You will be able to surround yourself with people who are going through similar circumstances, and they can buttress you in those moments when sobriety is difficult.


Sensory Triggers

Some of the most difficult relapse triggers are sensory reminders. You cannot control the world. You might see or smell something that reminds you of using.

It can be someone lighting a cigarette on the street corner or something on the television. It can be the smell of alcohol or hearing something that reminds you of the reasons you started using in the first place. Our brains automatically build associations. They tie certain perceptions to certain memories. 

As part of your recovery, it is important to identify as many of these triggers as possible. Make a plan on how you’re going to deal with them.

The best way is to avoid the situation as much as possible. Stay away from the places you frequented as an active addict. Don’t go to the bar. Don’t visit that park.

Stay away from the place where you used to meet your dealer. Even with this diligence, you can still find yourself triggered out of the blue. Knowing ahead of time what you’re going to do will help keep you sober. The plan needs to be specific, and it needs to include removing yourself from the situation.

Find a safe space. Include anxiety-reducing activities like deep breathing or counting the change in your pocket. Some people carry a small kit containing calming items.

Relapse or near relapse situations are not abnormal experiences for those in recovery. Learning to deal with the desire to drink or use is imperative to achieving successful long-term sobriety.

Some of the ways one can safeguard themselves against a potential slip include finding those who are like-minded, dealing with triggering circumstances healthily, and managing stress levels. Know that this is a normal experience and the desire to drink or use will pass; happiness and success are right around the corner.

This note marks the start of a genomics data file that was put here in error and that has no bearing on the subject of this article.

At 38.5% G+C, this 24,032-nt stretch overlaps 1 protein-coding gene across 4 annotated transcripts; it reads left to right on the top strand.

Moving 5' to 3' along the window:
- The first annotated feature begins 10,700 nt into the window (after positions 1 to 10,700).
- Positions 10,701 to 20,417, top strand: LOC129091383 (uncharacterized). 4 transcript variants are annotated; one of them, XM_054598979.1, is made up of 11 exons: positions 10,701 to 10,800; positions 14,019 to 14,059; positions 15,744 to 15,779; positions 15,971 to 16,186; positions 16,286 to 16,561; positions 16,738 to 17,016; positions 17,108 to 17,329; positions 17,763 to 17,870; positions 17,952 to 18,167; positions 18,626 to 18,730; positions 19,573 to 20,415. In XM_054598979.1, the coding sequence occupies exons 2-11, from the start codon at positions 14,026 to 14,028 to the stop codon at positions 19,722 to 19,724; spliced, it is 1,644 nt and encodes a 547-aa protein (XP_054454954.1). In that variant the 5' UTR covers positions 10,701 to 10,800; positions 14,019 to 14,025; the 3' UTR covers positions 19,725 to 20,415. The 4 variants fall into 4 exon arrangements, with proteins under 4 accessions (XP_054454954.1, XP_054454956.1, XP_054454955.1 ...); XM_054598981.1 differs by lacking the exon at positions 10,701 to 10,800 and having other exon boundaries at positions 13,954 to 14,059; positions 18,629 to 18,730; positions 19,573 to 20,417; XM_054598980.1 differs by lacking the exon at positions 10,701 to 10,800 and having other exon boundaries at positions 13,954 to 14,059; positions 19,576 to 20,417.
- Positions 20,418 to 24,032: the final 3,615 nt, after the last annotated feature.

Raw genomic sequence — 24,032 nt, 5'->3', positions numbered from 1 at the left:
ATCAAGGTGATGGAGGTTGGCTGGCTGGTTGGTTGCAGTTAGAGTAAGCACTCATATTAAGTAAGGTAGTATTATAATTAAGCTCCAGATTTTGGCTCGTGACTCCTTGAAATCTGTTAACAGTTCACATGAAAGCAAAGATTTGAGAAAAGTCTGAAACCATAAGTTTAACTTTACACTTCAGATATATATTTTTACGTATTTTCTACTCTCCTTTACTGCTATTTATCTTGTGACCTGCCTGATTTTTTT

You do not have to live in fear of relapse. The First Responders Treatment Program at Simple Recovery uses trauma-informed strategies to cater to the unique needs of law enforcement, firefighters, paramedics, and other first responders with substance use disorders and co-occurring mental illnesses. We recognize that first responders encounter job-specific barriers and obstacles that come with the culture of their careers, and that existing stigma may make seeking help for addiction and mental health issues especially difficult. Addiction does not have to mean the end of your career or a lifetime of struggling with your health and relationships.

By taking a holistic approach to treatment and addressing the underlying causes of addiction, Simple Recovery makes it possible for first responders to regain control of every aspect of their wellbeing. First responders dedicate their lives to protecting their community, and at Simple Recovery’s First Responder Treatment Program, we believe in dedicating our time and expertise to helping these compassionate individuals find a path to lasting sobriety and mental wellness. If you or someone you love is struggling with addiction, call us now at 888-743-0490. We can help ensure you have the tools necessary to maintain a healthy recovery.